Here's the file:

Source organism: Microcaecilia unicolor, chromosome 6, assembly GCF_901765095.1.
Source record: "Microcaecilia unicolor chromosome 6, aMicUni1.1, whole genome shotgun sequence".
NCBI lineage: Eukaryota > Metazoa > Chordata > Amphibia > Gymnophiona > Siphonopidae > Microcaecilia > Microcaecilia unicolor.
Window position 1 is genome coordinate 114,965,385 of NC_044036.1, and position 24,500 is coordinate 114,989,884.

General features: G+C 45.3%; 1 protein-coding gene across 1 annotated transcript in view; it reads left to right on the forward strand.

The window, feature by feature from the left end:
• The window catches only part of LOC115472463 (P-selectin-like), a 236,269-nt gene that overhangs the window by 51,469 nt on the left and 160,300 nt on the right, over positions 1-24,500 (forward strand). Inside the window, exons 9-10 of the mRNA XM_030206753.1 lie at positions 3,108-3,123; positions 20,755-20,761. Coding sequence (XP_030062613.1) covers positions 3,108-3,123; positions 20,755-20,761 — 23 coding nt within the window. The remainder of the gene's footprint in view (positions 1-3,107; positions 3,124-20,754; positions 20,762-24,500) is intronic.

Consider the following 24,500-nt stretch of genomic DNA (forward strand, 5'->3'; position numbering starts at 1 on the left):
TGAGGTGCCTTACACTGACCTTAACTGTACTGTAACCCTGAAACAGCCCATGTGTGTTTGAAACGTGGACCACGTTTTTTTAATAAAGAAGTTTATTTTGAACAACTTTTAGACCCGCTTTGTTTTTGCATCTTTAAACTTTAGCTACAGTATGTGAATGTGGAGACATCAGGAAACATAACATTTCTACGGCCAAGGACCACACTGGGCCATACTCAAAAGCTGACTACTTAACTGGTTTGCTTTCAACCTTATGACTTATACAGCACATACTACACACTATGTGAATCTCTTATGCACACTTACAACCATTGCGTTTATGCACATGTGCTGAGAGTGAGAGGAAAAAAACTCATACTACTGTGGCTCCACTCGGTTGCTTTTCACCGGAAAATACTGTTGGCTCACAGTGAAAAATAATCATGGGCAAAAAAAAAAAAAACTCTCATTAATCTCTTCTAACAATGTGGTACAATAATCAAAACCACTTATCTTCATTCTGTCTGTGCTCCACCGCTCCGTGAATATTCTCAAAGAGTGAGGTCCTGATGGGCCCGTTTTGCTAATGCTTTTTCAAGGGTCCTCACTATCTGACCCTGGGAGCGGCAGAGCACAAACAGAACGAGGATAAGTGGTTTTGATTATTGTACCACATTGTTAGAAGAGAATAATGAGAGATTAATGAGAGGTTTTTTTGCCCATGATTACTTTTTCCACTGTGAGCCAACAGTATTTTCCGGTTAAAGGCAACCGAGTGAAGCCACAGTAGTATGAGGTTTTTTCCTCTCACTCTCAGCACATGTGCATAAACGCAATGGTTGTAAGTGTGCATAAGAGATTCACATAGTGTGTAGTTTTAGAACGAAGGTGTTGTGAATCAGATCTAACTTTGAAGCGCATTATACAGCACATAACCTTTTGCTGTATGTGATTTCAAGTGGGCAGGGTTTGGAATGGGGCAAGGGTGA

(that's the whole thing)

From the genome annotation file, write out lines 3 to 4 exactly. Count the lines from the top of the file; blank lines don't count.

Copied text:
NCBI lineage: Eukaryota > Metazoa > Chordata > Amphibia > Gymnophiona > Siphonopidae > Microcaecilia > Microcaecilia unicolor.
Window position 1 is genome coordinate 114,965,385 of NC_044036.1, and position 24,500 is coordinate 114,989,884.